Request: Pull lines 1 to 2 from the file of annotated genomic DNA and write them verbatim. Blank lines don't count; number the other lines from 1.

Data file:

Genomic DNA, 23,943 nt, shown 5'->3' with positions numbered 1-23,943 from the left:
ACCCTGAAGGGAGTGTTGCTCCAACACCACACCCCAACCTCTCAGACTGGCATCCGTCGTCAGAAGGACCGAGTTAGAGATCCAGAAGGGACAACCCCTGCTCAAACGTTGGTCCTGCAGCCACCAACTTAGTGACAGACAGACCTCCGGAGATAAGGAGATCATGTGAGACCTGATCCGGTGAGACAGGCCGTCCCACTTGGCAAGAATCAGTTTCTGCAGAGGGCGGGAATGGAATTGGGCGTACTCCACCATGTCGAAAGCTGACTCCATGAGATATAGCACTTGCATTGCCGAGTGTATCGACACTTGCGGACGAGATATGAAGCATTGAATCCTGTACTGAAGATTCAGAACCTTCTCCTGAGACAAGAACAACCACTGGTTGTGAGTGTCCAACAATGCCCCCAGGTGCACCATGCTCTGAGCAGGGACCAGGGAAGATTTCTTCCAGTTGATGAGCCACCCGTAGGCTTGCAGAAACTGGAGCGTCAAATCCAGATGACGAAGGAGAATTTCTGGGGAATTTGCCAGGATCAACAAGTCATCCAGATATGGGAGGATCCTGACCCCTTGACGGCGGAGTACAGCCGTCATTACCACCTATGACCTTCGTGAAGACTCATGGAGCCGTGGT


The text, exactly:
Genomic DNA, 23,943 nt, shown 5'->3' with positions numbered 1-23,943 from the left:
ACCCTGAAGGGAGTGTTGCTCCAACACCACACCCCAACCTCTCAGACTGGCATCCGTCGTCAGAAGGACCGAGTTAGAGATCCAGAAGGGACAACCCCTGCTCAAACGTTGGTCCTGCAGCCACCAACTTAGTGACAGACAGACCTCCGGAGATAAGGAGATCATGTGAGACCTGATCCGGTGAGACAGGCCGTCCCACTTGGCAAGAATCAGTTTCTGCAGAGGGCGGGAATGGAATTGGGCGTACTCCACCATGTCGAAAGCTGACTCCATGAGATATAGCACTTGCATTGCCGAGTGTATCGACACTTGCGGACGAGATATGAAGCATTGAATCCTGTACTGAAGATTCAGAACCTTCTCCTGAGACAAGAACAACCACTGGTTGTGAGTGTCCAACAATGCCCCCAGGTGCACCATGCTCTGAGCAGGGACCAGGGAAGATTTCTTCCAGTTGATGAGCCACCCGTAGGCTTGCAGAAACTGGAGCGTCAAATCCAGATGACGAAGGAGAATTTCTGGGGAATTTGCCAGGATCAACAAGTCATCCAGATATGGGAGGATCCTGACCCCTTGACGGCGGAGTACAGCCGTCATTACCACCTATGACCTTCGTGAAGACTCATGGAGCCGTGGT